After the social network begin enforcing its 'real names' policy, requiring that all users go by their legal name online, drag queens who found their accounts shut down were in an uproar and successfully set a meeting with Facebook to discuss the policy. That meeting, also attended by openly gay member of the San Francisco Board of Supervisors Rudy Campos, took place today and did not result in any change on Facebook's part. The AP reports:
Facebook said it will keep the accounts active for two weeks so people can decide whether to provide their real names.
Several drag queens and Supervisor David Campos said at a news conference at San Francisco City Hall that they are disappointed that Facebook didn't change its policy after the two sides met for about an hour Wednesday. Campos said Facebook has agreed to another meeting.
According to The Bay Area Reporter, Campos also added, "After an hour of discussion, we have yet to hear from Facebook they agree the policy is wrong.”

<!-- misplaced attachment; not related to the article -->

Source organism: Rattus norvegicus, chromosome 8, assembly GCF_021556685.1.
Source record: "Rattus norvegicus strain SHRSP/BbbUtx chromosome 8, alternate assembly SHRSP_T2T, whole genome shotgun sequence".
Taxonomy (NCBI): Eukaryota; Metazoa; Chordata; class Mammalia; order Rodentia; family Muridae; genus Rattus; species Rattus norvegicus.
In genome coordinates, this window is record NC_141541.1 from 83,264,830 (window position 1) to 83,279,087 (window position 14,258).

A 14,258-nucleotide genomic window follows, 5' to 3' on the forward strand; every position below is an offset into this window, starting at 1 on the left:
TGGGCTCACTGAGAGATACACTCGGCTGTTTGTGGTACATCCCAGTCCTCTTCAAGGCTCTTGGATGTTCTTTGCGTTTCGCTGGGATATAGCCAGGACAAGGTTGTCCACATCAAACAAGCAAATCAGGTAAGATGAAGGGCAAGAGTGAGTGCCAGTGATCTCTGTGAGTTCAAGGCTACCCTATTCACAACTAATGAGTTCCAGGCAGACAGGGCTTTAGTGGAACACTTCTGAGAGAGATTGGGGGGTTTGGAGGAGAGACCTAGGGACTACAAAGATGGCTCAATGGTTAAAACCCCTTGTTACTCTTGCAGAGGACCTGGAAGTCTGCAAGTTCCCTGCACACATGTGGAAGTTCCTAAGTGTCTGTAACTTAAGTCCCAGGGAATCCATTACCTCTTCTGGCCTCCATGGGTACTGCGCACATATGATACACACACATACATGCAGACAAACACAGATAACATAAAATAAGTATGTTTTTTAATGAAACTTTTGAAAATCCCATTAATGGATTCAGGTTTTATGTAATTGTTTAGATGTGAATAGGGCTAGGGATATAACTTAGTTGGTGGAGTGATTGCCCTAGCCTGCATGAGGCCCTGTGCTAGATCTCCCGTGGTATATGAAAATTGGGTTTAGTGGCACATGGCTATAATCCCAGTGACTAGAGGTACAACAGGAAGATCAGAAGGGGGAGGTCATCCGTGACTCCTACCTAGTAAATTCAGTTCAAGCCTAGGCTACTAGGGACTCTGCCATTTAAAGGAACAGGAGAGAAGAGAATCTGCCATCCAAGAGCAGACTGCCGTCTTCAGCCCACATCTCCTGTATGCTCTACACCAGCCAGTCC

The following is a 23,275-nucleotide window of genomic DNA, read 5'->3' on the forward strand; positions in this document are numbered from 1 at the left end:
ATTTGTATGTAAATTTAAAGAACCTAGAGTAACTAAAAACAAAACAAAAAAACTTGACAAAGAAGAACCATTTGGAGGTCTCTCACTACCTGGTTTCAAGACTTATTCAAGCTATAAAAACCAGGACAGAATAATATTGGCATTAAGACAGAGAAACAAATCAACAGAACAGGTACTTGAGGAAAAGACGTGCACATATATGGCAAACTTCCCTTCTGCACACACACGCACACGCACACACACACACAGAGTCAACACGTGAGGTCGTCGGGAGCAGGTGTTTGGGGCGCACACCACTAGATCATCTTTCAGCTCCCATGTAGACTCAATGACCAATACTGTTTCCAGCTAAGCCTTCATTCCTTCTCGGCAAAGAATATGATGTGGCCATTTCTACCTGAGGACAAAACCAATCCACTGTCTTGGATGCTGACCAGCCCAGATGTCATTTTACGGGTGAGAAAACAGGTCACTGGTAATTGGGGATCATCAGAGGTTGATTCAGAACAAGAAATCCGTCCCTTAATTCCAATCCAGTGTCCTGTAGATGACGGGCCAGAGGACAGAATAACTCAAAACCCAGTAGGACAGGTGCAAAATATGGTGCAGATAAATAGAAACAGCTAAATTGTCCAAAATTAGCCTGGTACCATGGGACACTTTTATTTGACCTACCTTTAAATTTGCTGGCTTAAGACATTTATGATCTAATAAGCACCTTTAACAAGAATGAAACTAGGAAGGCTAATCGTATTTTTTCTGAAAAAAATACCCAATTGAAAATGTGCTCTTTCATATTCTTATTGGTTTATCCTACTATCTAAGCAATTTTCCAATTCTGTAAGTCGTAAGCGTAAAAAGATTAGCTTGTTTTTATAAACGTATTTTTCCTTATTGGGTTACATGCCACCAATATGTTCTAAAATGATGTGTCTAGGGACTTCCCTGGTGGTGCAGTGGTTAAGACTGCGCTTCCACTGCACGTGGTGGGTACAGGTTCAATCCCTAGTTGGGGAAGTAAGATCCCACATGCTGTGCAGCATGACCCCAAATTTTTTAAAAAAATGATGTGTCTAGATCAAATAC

Meanwhile, Sister Roma, one of the most vocal drag queens who has been opposing Facebook's policy, said she was ready to mount a large-scale protest if necessary, saying, "We're always ready to go." For the drag queens and for Mr. Campos, Facebook's policy represents a real danger for many at risk minorities:
"They're claiming they're trying to create a safe environment," but [Roma] and others have heard from people who have escaped abusive spouses and "the only outlet they have is through Facebook."
[Heklina] said safety is a concern for her. "I have crazy family members" who she doesn't want to be able to find her. […]
Advocates said that LGBT employees at Facebook have been pushing their cause, and Roma said, "There are people on both sides of this issue within the company.” […]
"This issue is way bigger than a bunch of drag queens complaining because we can't use our stage names," Roma said in a news release. "This policy is discriminatory and potentially dangerous to a variety of Facebook users, including abused and battered women, bullied teens, political activists, sex workers, and especially members of the transgender community; all examples of people who use pseudonyms to ensure their safety and privacy."
(Photo via Twitter)